The nuclear crisis in Japan is prompting scrutiny of nuclear power plants in the U.S., leading to a decades-old question: What to do with all the spent nuclear fuel produced here?The law says the federal government is supposed to take nuclear waste off the hands of plant operators.
Emergency workers in Japan scrambled to connect a new power line to the damaged Fukushima Dai-ichi nuclear complex Saturday even as officials said the facility's tsunami-shattered equipment may be unable restart critical cooling systems.Plant operator Tokyo Electric Power Co.
The first radiation measurements from within a 37-mile radius of the disabled Fukushima Dai-ichi power plant do not reveal any immediate health threat – and perhaps not even any health problems measurable decades from now, if levels stay where they are.This may surprise people who assume that radioa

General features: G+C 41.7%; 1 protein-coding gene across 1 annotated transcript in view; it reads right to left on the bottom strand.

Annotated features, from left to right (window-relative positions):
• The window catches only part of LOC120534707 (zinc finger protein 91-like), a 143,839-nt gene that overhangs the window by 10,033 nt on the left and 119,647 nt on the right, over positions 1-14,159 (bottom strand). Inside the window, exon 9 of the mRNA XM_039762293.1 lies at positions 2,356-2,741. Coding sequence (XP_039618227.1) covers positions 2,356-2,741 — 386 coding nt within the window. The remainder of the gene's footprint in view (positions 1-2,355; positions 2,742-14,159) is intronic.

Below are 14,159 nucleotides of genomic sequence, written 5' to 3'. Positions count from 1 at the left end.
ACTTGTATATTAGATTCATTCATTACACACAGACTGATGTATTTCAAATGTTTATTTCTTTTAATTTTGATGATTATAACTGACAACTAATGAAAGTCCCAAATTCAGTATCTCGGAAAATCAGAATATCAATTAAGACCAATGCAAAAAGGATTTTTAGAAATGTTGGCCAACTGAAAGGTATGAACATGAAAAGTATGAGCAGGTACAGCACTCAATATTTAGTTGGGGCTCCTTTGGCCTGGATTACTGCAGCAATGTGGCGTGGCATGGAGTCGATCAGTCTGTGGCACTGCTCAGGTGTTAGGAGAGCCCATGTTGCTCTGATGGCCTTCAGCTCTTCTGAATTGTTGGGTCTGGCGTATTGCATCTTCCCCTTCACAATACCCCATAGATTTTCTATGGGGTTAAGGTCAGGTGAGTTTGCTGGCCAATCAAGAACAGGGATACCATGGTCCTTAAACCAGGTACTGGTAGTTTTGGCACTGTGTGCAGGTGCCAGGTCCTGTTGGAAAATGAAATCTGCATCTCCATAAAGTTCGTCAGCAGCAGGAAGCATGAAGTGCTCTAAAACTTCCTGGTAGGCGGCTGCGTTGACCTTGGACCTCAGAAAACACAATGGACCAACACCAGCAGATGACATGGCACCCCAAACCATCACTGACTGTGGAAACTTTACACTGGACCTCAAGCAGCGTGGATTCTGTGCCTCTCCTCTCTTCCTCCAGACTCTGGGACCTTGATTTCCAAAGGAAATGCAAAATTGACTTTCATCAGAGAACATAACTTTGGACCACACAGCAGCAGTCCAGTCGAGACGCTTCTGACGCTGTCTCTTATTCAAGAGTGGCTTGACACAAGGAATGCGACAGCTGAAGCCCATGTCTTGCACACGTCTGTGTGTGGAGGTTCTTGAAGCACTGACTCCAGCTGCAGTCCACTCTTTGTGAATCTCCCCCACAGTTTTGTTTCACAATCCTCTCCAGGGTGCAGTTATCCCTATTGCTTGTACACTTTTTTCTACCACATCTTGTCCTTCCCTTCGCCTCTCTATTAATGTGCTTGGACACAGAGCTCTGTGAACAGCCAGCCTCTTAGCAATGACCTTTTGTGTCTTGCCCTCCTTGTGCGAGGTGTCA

The earthquake, tsunami and radiation leaks in Japan are having a ripple effect on the trans-Pacific seafood trade.In Seattle, Sushi Kappo Tamura chef and owner Taichi Kitamura is worried now that a big chunk of the Japanese fishing industry damaged or destroyed by the earthquake and tsunami.
Worries about nuclear power are rippling across the world as Japan struggles to stave off a potential nuclear meltdown. Earlier in the week, German Chancellor Angela Merkel announced the temporary closure of some of the country’s nuclear plants.